Noel Field : biography
Noel Field (January 23, 1904 – September 12, 1970), was an American citizen. While employed at the United States Department of State in the 1930s, he was a Soviet spy. In postwar Eastern Europe, he served as the pretext for show trials in Czechoslovakia, East Germany and Hungary, which in their turn were used as a pretext to remove indigenous Communist Party members in favour of Moscow-based agents who had returned to their native lands behind the Red Army.
By Noel Field:
By brother Hermann Field:
Field was born in London in 1904, the first son of Brooklyn-born zoologist Herbert Haviland Field, who directed an international scientific bibliographical institute in Zurich, and his English wife. After Herbert Field's death, his wife took Noel Field, his brother Hermann, and two sisters to the US where the boys later attended Harvard University.
Noel Field remained a staunch communist; his final testament, written in Budapest and published in an American political journal, was entitled "Hitching Our Wagon to a Star." In 1956 just out of prison he had published an angry apology of the Russian counterrevolutionary brutality in Hungary. Noel Field died in 1970, his wife Herta in 1980. His story became the subject of a 1997 documentary by the Swiss film producer Werner Schweizer, Noel Field - Der erfundene Spion (Noel Field, the Fictitious Spy).
Hypotheses regarding Field's role in the show trials
Field was ideally suited to the Communists' show trials; he had known and assisted many highly placed officials, including resistance fighters and members of the Spanish International Brigades with whom he had maintained contact after the war. In addition, he had had contact with Allen Dulles which allowed the Communists to construct a scenario of cooperation with the US directed against the Soviet bloc. It could even be argued that Field had turned his friends into a spy network penetrating Central Europe. Moscow could thus counteract the ongoing uncovering of its own network in the US with the bogus uncovering of an extensive network of American spies headed by the same Field whom the US had charged with being a Soviet agent.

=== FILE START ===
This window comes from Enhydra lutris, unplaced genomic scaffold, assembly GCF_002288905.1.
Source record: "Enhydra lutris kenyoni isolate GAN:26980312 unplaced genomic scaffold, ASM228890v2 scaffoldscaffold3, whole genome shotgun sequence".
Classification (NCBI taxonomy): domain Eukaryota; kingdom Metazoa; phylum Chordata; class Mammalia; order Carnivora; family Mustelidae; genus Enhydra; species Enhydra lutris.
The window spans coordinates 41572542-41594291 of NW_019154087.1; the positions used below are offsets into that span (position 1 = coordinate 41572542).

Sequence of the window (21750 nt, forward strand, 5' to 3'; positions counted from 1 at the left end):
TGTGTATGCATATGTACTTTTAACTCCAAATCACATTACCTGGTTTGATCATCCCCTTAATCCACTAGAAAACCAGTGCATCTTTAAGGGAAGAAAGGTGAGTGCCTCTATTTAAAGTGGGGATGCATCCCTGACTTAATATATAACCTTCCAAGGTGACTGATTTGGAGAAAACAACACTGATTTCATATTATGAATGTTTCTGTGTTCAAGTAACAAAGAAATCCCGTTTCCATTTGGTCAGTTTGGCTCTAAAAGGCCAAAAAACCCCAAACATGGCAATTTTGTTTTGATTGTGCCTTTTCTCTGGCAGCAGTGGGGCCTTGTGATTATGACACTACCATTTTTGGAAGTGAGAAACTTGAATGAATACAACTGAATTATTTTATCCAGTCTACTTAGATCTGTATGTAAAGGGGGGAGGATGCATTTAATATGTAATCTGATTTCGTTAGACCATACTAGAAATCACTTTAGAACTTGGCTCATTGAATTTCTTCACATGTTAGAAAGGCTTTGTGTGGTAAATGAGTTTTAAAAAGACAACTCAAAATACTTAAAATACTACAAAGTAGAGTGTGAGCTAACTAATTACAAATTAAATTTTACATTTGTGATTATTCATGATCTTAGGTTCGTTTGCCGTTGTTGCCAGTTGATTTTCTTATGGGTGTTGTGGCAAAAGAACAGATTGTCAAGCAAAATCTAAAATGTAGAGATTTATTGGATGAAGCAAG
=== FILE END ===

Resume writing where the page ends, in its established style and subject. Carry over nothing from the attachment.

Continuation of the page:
The journalist Drew Pearson maintained that the Soviets, encountering resistance to demands for grain and for military support from nationalist Communist leaders in Eastern Europe who had spent the war outside the USSR, used the myth of a Field-led spy network to purge them all. Pearson speculated that Field was arrested and incarcerated to prevent him from discrediting the trumped-up charges of disloyalty.
It has been suggested that Allen Dulles, informed that Noel Field was on his way to Prague, saw an irresistible opportunity to create havoc among his Cold War adversaries and lit the fuse by instructing Józef Światło, his Polish agent within East European counterintelligence, to alert his colleagues to the impending arrival of Dulles's master spy, coming now to activate the network of traitors he had put in place during the war years. However, it is more likely that CIA officials saw a chance to sow discord once the Fields had been arrested and fanned the blaze of paranoia and Stalinist terror. It is undisputed that Allen Dulles was delighted by the chaos caused by the Field case and did not express any sympathy for the plight of the Fields or the harsh treatment they received. He even refused all efforts by Field's sister Elsie to help rescue Noel and Herta.
Noel Field began his career in the US State Department in the late 1920s. In the 1930s he was an antifascist and sympathised with Soviet peace initiatives, as did many Western progressives at the time. Field first met the German anti-Nazis Paul and Hede Massing in 1933; they had arrived in the US from Moscow, with the aim of building a network of Soviet agents among influential left-wing personalities.
In 1935 Hede Massing, who was a NKVD operative, tried to sign Field up for the NKVD. Field finally decided to work for the NKVD, but in 1936 he accepted a post with the League of Nations and moved to Geneva. Massing set Field up with Ignatz Reiss (Ignace Reiss) and Walter Krivitsky, who were in charge of Soviet intelligence in Switzerland.
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